Women in French-speaking Switzerland are far more likely to hold down jobs than their counterparts in the rest of the country, according to a new study by the National Science Foundation.This content was published on January 25, 2001 - 15:37
The study, presented in Bern on Thursday, took the form of an atlas, which provides "maps" showing similarities and differences in the situation of women across the country.
The broad picture reveals that most Swiss continue to live in traditional nuclear families, in which women tend the home and raise the children while men bring home the bacon.
Among Swiss nationals, women in some 66 per cent of families are full-time housewives, compared to 43 per cent for immigrant families.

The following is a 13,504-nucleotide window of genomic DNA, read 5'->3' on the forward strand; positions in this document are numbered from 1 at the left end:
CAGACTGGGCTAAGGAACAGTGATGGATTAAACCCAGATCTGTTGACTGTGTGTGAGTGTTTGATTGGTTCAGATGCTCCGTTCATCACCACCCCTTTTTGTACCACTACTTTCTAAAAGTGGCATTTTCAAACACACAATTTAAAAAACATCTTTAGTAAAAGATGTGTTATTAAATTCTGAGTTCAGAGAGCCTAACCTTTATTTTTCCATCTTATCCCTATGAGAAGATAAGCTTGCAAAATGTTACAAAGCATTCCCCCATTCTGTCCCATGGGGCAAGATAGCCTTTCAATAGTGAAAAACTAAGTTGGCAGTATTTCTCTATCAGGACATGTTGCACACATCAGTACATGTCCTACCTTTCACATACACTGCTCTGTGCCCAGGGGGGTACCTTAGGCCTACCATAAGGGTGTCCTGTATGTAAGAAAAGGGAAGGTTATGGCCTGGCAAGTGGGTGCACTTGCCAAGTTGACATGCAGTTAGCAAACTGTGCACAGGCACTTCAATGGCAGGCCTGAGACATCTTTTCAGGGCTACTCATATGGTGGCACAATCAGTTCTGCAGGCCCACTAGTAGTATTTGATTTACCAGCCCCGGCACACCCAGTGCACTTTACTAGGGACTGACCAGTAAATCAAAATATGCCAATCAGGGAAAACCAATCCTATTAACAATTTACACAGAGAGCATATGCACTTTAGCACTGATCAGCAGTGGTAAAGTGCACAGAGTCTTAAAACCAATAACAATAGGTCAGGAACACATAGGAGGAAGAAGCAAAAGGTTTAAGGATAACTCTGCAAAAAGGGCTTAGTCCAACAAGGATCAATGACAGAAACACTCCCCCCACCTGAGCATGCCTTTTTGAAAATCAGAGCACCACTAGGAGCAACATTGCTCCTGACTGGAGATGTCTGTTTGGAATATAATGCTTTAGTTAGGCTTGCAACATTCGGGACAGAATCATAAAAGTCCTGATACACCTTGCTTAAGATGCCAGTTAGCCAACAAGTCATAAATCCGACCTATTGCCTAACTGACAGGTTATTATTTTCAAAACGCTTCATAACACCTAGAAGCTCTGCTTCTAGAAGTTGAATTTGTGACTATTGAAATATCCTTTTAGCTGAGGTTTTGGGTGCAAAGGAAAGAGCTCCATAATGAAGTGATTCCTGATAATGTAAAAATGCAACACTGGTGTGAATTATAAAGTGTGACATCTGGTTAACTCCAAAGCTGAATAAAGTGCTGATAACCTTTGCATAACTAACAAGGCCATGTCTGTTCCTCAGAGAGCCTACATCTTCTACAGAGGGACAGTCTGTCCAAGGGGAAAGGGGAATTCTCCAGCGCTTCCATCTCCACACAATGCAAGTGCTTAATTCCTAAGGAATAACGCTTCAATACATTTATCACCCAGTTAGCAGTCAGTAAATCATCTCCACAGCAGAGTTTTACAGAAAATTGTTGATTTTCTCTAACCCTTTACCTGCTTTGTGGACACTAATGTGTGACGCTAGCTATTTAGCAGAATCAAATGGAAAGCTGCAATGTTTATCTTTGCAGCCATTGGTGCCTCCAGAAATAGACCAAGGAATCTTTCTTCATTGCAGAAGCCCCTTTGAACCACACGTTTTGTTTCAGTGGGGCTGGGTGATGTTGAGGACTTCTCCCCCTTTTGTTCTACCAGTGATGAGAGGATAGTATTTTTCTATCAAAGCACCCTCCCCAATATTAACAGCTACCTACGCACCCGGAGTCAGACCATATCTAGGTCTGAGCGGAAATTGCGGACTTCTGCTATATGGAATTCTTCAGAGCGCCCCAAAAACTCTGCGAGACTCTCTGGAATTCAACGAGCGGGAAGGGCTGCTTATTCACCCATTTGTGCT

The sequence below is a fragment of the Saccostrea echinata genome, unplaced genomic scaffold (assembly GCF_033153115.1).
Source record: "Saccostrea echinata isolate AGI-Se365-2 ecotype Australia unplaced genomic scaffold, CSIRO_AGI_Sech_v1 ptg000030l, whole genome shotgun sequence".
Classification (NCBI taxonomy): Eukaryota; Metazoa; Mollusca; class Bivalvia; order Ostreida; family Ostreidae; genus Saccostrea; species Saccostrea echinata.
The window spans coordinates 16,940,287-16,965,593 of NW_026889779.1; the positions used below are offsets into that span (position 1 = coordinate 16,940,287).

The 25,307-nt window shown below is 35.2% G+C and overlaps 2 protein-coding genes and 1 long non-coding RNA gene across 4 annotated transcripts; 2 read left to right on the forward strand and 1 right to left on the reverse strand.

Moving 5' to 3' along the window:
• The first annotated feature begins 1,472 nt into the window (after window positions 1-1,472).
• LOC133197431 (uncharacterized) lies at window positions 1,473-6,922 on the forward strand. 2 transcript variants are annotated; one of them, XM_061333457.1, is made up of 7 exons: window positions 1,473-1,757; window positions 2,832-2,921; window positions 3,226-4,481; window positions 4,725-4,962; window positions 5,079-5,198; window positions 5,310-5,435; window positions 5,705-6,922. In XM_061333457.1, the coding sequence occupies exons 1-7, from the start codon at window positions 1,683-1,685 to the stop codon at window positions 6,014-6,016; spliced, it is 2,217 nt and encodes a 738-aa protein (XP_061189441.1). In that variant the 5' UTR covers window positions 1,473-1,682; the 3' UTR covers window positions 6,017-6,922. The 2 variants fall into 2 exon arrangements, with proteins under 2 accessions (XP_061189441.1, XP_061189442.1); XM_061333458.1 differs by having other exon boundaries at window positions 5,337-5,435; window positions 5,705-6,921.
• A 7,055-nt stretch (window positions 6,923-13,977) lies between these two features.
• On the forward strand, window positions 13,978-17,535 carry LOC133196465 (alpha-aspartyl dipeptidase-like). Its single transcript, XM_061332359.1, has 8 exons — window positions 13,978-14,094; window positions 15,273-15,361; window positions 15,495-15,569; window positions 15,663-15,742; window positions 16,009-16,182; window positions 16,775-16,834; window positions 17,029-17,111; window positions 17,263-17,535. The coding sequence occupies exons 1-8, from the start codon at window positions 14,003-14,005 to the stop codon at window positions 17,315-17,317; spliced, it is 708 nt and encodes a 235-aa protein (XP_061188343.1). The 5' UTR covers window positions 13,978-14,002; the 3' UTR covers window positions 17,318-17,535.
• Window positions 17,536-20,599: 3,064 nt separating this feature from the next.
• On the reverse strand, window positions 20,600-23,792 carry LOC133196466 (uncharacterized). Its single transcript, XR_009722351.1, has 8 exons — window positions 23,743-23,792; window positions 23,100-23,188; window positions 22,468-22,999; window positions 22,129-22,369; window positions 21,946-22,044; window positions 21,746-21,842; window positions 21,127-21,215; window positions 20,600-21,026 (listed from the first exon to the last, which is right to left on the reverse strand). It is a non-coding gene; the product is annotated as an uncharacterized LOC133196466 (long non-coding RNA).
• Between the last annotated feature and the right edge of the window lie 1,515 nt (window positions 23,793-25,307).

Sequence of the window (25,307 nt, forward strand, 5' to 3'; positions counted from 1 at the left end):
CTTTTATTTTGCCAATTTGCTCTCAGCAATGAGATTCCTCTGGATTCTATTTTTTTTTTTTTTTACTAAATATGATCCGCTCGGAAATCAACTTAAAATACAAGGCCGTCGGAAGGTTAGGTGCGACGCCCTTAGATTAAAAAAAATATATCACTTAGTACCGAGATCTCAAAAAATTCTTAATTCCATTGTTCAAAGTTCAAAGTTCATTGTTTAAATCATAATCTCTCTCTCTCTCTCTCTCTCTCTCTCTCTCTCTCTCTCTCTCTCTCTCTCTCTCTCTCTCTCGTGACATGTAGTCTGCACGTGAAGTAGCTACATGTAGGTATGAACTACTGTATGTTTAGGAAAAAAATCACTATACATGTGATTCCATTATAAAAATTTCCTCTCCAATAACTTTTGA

The study found that, on average, mothers in the French-speaking part of the country were more likely to work than their German- or Italian-speaking counterparts.
The number of working mothers is highest in cities, agricultural communities and areas that depend on tourism, while those in poorer and less socially developed communities tend to work least.
swissinfo with agencies
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